Abstract

Purpose

The purpose of this paper is to evaluate the influence of a mixture of nutrient solution, bacteria and biofilm on the consolidation, unconfined compression and desiccation characteristics of two soils that could be used in waste containment applications.

Design/methodology/approach

Experimental work was conducted to investigate the influence of biofilm on the desiccation, strength and consolidation characteristics of two barrier soils. The soils were evaluated with water alone and with a biofilm solution composed of nutrients, bacteria and exopolymeric substances (EPS). These solutions were mixed with a locally available clay (“red bull tallow” (RBT)) as well as a mix of 65 percent sand and 35 percent bentonite (65‐35 Mix).

Findings

Reductions in strength and increases in ductility are observed with biofilm amendment for two soil types. The shear strength was reduced from 413 to 313 kPa and from 198 to 179 kPa for RBT and 65‐35 Mix, respectively. Desiccation tests reveal an increase in moisture retention for early time increments in amended specimens, while both increases and decreases are noted after extended drying. Increases in the rate of consolidation and modest decreases in the compression and swell index were observed. In particular, the consolidation coefficient was increased from 0.036 to 0.064 cm2/min and from 0.060 to 0.093 cm2/min for RBT and 65‐35 Mix, respectively.

Practical implications

These results are useful in establishing the broader impacts of using biofilm as an additive to increase the performance (e.g. reduce hydraulic conductivity and increase resistance to crack formation) of barrier materials in waste containment applications. Moreover, the data provide insight into the geotechnical implications of biofilm‐producing methanotrophic activity that occurs naturally in the covers of municipal solid waste landfills.

Originality/value

Very little research has been published on the influence of biofilm on the behavior of barrier materials in general, and on geotechnical properties in particular. This paper is unique in making the connection between methanotrophic activity, soil modification and barrier material performance.

Details

Management of Environmental Quality: An International Journal, vol. 16 no. 6
Type: Research Article
ISSN: 1477-7835

Keywords

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Article

Charlotte Louise Wall and Michelle Lowe

This study aims to investigate the effects of resilience and social support on post-traumatic stress disorder (PTSD) in a sample of 121 veterans (n = 56) and civilians (n = 65).

Abstract

Purpose

This study aims to investigate the effects of resilience and social support on post-traumatic stress disorder (PTSD) in a sample of 121 veterans (n = 56) and civilians (n = 65).

Design/methodology/approach

Gender, age and marital status were collected, along with occupation for civilians and the unit served with, rank, length of time deployed, overall months active and location for veterans. The trauma experiences scale for civilians, the PTSD checklist for civilian and military, Resilience Research Centre’s Adult Resilience Measure-28, Multidimensional Scale of Perceived Social Support and the Deployment Risk and Resiliency Inventory-2 scales were used.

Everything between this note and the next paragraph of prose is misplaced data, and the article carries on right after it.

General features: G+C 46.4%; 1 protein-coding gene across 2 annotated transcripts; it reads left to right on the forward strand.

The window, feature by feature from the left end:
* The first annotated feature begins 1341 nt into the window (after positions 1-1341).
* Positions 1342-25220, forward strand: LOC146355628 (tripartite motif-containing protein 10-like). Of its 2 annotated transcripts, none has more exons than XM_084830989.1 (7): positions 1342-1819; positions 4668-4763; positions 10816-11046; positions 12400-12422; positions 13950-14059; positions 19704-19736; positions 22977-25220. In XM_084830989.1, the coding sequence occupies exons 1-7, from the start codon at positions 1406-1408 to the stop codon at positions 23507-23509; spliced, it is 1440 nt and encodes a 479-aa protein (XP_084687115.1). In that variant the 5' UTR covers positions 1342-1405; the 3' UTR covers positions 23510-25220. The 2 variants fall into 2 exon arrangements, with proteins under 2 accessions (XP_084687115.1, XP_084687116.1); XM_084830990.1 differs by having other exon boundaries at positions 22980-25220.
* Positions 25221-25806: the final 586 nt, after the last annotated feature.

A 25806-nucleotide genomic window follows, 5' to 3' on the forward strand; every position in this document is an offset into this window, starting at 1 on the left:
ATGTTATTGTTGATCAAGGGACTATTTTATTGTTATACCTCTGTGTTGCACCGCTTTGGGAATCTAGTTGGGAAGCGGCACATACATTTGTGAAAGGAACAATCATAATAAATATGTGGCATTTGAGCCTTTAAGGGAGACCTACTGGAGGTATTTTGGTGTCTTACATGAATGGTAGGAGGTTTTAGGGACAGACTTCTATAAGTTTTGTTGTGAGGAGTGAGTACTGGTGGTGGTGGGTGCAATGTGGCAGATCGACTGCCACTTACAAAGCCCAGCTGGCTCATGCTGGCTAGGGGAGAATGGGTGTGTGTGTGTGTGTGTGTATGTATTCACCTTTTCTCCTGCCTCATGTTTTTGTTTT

Findings

The results revealed for both samples, resilience and social support (except unit support for veterans) impacted PTSD symptoms. However, social support did not mediate the relationship between resilience and PTSD.

Practical implications

Implications for policy and practice were discussed.

Originality/value

The originality of this research stems from the incorporation of both a civilian and military sample by comparing their levels of PTSD, resilience and social support.

Details

Journal of Aggression, Conflict and Peace Research, vol. 12 no. 2
Type: Research Article
ISSN: 1759-6599

Keywords

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Article

“OF making many books there is no end,” said the Preacher, and since his day this fact has been reiterated successively by men all down the ages. Consequent upon the ever…

Abstract

“OF making many books there is no end,” said the Preacher, and since his day this fact has been reiterated successively by men all down the ages. Consequent upon the ever increasing number of books was the necessity of providing adequate storage for their preservation and use, and to meet this need libraries were founded. To facilitate reference to the books, catalogues were compiled and provided, but these were generally made by private individuals, who, though they would doubtless make a few rules for their guidance, had not the advantage of working upon any codified rules that had stood the test of experience.

Details

New Library World, vol. 10 no. 11
Type: Research Article
ISSN: 0307-4803

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Article

At a meeting of the Council of the Royal Borough of Kensington on June 5th Councillor A. J. RICE‐OXLEY, M.D., Chairman of the Public Health Committee, brought up a report…

Abstract

At a meeting of the Council of the Royal Borough of Kensington on June 5th Councillor A. J. RICE‐OXLEY, M.D., Chairman of the Public Health Committee, brought up a report as follows:—

Details

British Food Journal, vol. 19 no. 6
Type: Research Article
ISSN: 0007-070X

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Abstract

Details

Developing People’s Information Capabilities: Fostering Information Literacy in Educational, Workplace and Community Contexts
Type: Book
ISBN: 978-1-78190-766-5